Moments in Movies – that changed my life

The Alamo – 1960. Directed by John Wayne with a star-studded cast. It was a smash-hit movie, winning Oscars and other awards. See The Alamo Awards 

The real Davy Crockett. Portrait by Chester Harding

I watched it as I would any other movie and was impressed: a historical event immortalised in film. It was decades later, while I was watching a replay, that one scene struck me forcefully.

Davy Crockett, a frontiersman, soldier and politician from Tennessee, walked away from the battle; it was not his fight. But he changed his mind.

He and his girlfriend, Graciela Carmela Maria ‘Flaca’ de Lopez y Vejar, were standing under a magnificent oak tree, huge and expansive, on the bank of a beautiful river.

The real Davy Crockett. Portrait by Chester Harding

DAVY’S riverside speech

“You know something, Flaca? I guess I saw who-knows-how-many trees before I ever took a long, thoughtful look at them. Mostly, I looked at a tree to see was there a bear in it or an Indian behind it.”

FLACA: Davy, what’s going to happen to us? I mean, to you and me.

“I’m going to tell you something, Flaca, and I want you to listen tight. May sound like I’m talking about me, but I’m not. I am talking about you. As a matter of fact, I am talking about all people everywhere.

When I come down here to Texas, I was looking for something. I didn’t know what. It seems like you adds up my life and I spent it all either stompin’ other men, or in some cases getting stomped. I had me some money and had me some medals. And none of it seemed a lifetime worth of pain of the mother that bore me. It was like I was empty. Well, I’m not empty any more. That’s what’s important.

To feel useful in this ole world. To hit a lick against what’s wrong or to say a word for what’s right, even though you get walloped for saying that word.

Now, I may sound like a Bible-beater yelling up a revival at a river-crossing camp meeting. But that don’t change the truth none. There is right and there’s wrong. You gotta do one or the other. You do the one and you’re livin. You do the other and you may be walkin’ around, but you’re as dead as a beaver in a hat.”

It was enthralling

I watched this scene over and over and again and again, and it became deeply personal. Several things struck me. I often share my experiences, but, as with Davy, it is never about me. It’s “about you. It’s about all people everywhere”. It is what we can learn from shared experiences. How we can improve the world. How we can grow.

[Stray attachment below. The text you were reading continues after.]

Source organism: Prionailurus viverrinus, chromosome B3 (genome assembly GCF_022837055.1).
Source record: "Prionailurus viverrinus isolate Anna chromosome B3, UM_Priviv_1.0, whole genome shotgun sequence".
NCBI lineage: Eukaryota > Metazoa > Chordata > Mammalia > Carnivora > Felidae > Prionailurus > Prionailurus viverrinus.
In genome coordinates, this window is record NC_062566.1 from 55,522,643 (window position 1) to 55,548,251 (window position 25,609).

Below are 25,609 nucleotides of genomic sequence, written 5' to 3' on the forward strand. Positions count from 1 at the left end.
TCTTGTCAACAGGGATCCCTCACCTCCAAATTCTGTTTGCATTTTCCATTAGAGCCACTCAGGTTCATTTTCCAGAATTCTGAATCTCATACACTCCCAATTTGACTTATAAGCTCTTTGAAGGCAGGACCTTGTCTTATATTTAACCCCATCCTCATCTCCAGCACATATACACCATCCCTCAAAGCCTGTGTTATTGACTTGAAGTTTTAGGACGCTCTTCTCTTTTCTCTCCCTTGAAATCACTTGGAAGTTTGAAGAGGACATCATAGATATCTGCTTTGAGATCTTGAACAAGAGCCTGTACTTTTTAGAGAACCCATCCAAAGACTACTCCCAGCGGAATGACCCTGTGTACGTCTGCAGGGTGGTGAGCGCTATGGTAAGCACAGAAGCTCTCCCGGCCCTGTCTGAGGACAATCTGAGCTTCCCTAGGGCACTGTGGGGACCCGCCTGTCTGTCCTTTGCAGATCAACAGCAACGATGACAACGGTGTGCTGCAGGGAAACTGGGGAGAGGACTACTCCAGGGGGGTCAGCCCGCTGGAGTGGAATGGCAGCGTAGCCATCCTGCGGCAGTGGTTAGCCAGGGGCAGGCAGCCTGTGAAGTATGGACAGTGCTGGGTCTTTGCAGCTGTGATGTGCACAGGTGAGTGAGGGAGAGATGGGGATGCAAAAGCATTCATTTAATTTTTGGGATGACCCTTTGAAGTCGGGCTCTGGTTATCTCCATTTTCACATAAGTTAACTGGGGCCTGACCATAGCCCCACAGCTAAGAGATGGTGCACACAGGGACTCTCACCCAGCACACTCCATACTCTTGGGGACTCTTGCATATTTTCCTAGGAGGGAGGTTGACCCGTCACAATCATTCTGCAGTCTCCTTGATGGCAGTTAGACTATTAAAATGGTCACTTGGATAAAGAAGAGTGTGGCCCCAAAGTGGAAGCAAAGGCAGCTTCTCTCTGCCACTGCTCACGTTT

I have always “hit a lick against what’s wrong” and as a consequence, have been stomped on myself. Often. Figuratively by verbal attacks and literally by physical assault. Once, when I was discussing laying charges and suing for defamation, my attorney advised: “Peter, you are who you are. You do what you do. By this you become a target, and people will take pot-shots at you.”

This scene further confirmed that I do not want to be “walking around, but be dead as a beaver in a hat”. I want to LIVE LIFE to the full.

A credo for action

That penultimate paragraph continues to be a credo for my life. Doing a little good in this old world, hitting a lick against what’s wrong and standing up for what is right, is important. More than that: it is vital.

I exhort all men to do the same. STAND and be seen. SHOUT and be heard. Fight against wrongs. Don’t just talk – ACT. Fight against the abuse of women, including rape, all physical and psychological violence, and all wrongs. It is worth the risk of a wallop and you will never feel empty. Live your LIFE.

PS: I exhort all women to do the same. Thankfully, many of you already do.

I distilled it into this Philosophy for Life: “Affect at least one person’s life in a positive way, Every Day“. I make sure that I apply it.

REQUEST:

If you have such Moments in Movies that have affected your life, please let me know. I would love to share them with our readers. Perhaps your experiences will inspire us all.

To watch the scene of Davy’s riverside speech click here 

For more information on the Battle of the Alamo look in History.com and in Wikipedia

My thanks to Kay Johnstone for knocking my scribblings into shape

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